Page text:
"Sit up and pay attention" -- that's what writers want their readers to do. This hope is never more true than when a student has written an essay, be it for a class, university admissions or even a scholarship. Kelly Walter Executive Director BU Admissions states that student essays are often the "top factor" in deciding who gets admitted. To be one of the chosen, write an essay that stands out by producing a polished piece with a clear voice, strong word choice and engaging style.
Essays for school often need to be concise and written in an academic style. Most importantly, write an essay that stands out with a style that flows well throughout. Whether a teacher or a college admissions officer, readers do not want to be bored, so try to vary the rhythm of the essay by writing sentences of different length and make good use of appropriate transition words and phrases. Don't be afraid to use figures of speech such as a simile or imagery -- readers remember writing that is expressive.
Choose your words carefully and be precise about the meaning you want to convey. Conciseness comes from finding the best word to express an idea rather than using a word that has to be modified with many adjectives and adverbs. Avoid slang and regional expressions, and try to avoid using the passive voice. In addition, consider the connotative meanings of words, or meanings associate with a word beyond its standard dictionary definition. What's the difference between "newfangled" and "modern"? Both words refer to the idea of newness, but the connotations of the first word suggest novelty or uselessness. Pick words that reflect your confidence in the idea you are conveying so that the reader believes in you.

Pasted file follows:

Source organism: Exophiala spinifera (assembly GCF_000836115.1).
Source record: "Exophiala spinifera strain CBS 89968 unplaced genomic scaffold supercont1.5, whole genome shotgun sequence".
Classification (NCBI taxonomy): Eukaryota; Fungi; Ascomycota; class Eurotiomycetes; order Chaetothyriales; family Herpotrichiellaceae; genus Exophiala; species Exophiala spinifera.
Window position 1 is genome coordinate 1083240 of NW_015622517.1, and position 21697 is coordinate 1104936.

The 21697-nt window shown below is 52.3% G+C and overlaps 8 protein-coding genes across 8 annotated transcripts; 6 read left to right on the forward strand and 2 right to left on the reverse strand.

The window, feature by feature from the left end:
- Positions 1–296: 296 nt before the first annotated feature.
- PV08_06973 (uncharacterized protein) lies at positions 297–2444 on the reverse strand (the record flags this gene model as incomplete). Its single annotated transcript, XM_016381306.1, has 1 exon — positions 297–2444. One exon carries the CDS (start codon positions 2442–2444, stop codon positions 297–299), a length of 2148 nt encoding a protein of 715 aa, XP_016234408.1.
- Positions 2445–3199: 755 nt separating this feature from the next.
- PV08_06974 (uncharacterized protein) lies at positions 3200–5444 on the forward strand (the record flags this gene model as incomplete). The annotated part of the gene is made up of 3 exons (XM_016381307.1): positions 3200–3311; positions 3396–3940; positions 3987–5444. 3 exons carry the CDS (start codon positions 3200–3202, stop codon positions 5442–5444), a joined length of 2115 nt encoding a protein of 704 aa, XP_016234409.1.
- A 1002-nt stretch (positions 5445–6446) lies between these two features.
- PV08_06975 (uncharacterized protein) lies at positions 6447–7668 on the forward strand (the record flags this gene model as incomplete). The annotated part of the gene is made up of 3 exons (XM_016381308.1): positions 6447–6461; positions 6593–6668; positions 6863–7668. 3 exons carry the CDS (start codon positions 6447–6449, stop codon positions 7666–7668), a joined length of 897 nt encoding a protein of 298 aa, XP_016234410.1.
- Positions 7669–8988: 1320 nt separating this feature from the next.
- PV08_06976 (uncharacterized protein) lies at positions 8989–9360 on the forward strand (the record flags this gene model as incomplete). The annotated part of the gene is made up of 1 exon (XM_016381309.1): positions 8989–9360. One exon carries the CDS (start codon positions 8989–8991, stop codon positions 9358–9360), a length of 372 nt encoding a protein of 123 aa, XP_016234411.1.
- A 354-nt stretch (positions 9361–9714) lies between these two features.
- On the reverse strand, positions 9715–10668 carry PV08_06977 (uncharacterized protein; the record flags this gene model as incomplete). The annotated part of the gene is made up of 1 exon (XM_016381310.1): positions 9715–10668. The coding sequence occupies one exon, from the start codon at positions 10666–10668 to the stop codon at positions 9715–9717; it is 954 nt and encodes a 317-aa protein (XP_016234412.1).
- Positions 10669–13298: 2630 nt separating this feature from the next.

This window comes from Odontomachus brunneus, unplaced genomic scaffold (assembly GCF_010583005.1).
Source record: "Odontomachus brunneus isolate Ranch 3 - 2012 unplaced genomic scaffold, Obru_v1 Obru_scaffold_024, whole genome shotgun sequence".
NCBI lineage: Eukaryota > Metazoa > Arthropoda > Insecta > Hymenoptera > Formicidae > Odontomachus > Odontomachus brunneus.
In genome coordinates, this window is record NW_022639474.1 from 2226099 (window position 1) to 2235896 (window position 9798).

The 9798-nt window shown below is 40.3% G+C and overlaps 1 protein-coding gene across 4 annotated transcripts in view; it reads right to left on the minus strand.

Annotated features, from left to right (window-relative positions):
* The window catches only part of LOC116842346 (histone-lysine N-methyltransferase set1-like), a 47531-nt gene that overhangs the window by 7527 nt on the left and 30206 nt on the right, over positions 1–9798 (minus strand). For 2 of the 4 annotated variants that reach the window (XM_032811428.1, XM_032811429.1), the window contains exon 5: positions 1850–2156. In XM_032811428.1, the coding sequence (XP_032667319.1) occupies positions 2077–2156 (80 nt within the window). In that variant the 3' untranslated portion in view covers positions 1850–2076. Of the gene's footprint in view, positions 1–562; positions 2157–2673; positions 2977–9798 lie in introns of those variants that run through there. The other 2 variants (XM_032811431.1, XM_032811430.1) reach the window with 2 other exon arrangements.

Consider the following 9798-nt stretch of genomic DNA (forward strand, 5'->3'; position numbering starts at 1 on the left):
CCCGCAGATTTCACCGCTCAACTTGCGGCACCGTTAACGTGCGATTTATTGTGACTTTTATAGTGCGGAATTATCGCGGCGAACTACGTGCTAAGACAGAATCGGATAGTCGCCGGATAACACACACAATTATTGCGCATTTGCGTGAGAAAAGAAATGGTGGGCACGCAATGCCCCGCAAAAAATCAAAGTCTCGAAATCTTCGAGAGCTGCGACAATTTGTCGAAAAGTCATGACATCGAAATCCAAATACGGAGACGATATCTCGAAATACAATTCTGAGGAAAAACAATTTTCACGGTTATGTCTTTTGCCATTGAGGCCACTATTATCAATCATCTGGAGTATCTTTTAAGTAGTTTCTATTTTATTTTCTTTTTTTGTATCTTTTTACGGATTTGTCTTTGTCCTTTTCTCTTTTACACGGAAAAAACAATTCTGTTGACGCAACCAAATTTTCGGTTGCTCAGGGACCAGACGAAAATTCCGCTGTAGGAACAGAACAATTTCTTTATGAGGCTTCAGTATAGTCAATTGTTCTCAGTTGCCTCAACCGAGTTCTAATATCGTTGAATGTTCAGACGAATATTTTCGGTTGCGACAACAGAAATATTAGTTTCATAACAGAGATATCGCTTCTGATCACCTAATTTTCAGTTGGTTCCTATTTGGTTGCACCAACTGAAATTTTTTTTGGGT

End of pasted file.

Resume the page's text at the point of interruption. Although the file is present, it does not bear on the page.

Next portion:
When writing college admissions and scholarship essays, let your natural voice come through. Colleges want to get a sense of who an applicant is beyond just their test scores and grades. Kelly Walter, Executive Director of Admissions at Boston University, states she often starts with admissions essays before even looking at applications. Use in your own unique voice from the start of the essay, beginning with a sentence that grabs the reader's attention. While it is true that your essay must be structured and somewhat formal, don't be afraid to inject humor if it matches your personality, or if you feel it is an appropriate place to animate your reader. Let your natural personality come through to create an outstanding essay.
Proofread your work multiple times. An engaging essay with precise word choice and a strong voice is ruined by bad grammar or punctuation. Have others read the essay as well, they will help point out typos and weak points. Remember to also read the essay aloud. If a sentence or paragraph does not sound natural or seems confusing, reword it. Finally, step away and give yourself at least a day or two before your final edit. Your essay isn't finished until you submit it, so use the time to make it sound like a polished representation of your academic goals and abilities.
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